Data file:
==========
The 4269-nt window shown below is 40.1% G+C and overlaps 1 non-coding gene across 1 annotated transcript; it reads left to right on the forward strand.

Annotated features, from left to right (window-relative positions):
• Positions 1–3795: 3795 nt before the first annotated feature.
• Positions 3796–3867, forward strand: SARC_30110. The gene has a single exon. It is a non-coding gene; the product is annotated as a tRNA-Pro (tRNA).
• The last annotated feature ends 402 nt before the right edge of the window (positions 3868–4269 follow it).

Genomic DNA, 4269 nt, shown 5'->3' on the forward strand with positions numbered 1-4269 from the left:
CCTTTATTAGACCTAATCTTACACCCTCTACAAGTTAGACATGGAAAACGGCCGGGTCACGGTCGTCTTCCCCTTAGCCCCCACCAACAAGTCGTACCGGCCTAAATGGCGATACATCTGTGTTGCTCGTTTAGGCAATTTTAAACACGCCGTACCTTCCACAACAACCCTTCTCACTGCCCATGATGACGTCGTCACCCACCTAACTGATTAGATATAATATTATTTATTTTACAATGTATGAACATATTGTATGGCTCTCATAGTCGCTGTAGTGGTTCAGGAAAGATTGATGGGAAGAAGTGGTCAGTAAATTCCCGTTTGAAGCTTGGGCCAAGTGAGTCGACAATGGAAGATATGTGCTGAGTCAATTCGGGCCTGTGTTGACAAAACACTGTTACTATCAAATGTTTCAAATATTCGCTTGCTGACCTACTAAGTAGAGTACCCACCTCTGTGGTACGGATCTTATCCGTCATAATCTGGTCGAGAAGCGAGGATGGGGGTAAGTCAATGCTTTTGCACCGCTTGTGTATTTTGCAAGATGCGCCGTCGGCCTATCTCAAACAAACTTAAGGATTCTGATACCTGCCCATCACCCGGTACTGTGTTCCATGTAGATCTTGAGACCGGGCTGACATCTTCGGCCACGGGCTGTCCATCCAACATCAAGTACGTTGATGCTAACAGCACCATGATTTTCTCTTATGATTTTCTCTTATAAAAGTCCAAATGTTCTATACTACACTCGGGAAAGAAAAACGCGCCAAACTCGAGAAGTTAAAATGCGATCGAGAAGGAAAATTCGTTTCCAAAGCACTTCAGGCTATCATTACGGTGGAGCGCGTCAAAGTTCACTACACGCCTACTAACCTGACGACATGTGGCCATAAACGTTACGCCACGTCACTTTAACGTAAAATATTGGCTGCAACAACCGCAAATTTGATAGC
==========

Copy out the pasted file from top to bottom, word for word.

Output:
The 4269-nt window shown below is 40.1% G+C and overlaps 1 non-coding gene across 1 annotated transcript; it reads left to right on the forward strand.

Annotated features, from left to right (window-relative positions):
• Positions 1–3795: 3795 nt before the first annotated feature.
• Positions 3796–3867, forward strand: SARC_30110. The gene has a single exon. It is a non-coding gene; the product is annotated as a tRNA-Pro (tRNA).
• The last annotated feature ends 402 nt before the right edge of the window (positions 3868–4269 follow it).

Genomic DNA, 4269 nt, shown 5'->3' on the forward strand with positions numbered 1-4269 from the left:
CCTTTATTAGACCTAATCTTACACCCTCTACAAGTTAGACATGGAAAACGGCCGGGTCACGGTCGTCTTCCCCTTAGCCCCCACCAACAAGTCGTACCGGCCTAAATGGCGATACATCTGTGTTGCTCGTTTAGGCAATTTTAAACACGCCGTACCTTCCACAACAACCCTTCTCACTGCCCATGATGACGTCGTCACCCACCTAACTGATTAGATATAATATTATTTATTTTACAATGTATGAACATATTGTATGGCTCTCATAGTCGCTGTAGTGGTTCAGGAAAGATTGATGGGAAGAAGTGGTCAGTAAATTCCCGTTTGAAGCTTGGGCCAAGTGAGTCGACAATGGAAGATATGTGCTGAGTCAATTCGGGCCTGTGTTGACAAAACACTGTTACTATCAAATGTTTCAAATATTCGCTTGCTGACCTACTAAGTAGAGTACCCACCTCTGTGGTACGGATCTTATCCGTCATAATCTGGTCGAGAAGCGAGGATGGGGGTAAGTCAATGCTTTTGCACCGCTTGTGTATTTTGCAAGATGCGCCGTCGGCCTATCTCAAACAAACTTAAGGATTCTGATACCTGCCCATCACCCGGTACTGTGTTCCATGTAGATCTTGAGACCGGGCTGACATCTTCGGCCACGGGCTGTCCATCCAACATCAAGTACGTTGATGCTAACAGCACCATGATTTTCTCTTATGATTTTCTCTTATAAAAGTCCAAATGTTCTATACTACACTCGGGAAAGAAAAACGCGCCAAACTCGAGAAGTTAAAATGCGATCGAGAAGGAAAATTCGTTTCCAAAGCACTTCAGGCTATCATTACGGTGGAGCGCGTCAAAGTTCACTACACGCCTACTAACCTGACGACATGTGGCCATAAACGTTACGCCACGTCACTTTAACGTAAAATATTGGCTGCAACAACCGCAAATTTGATAGC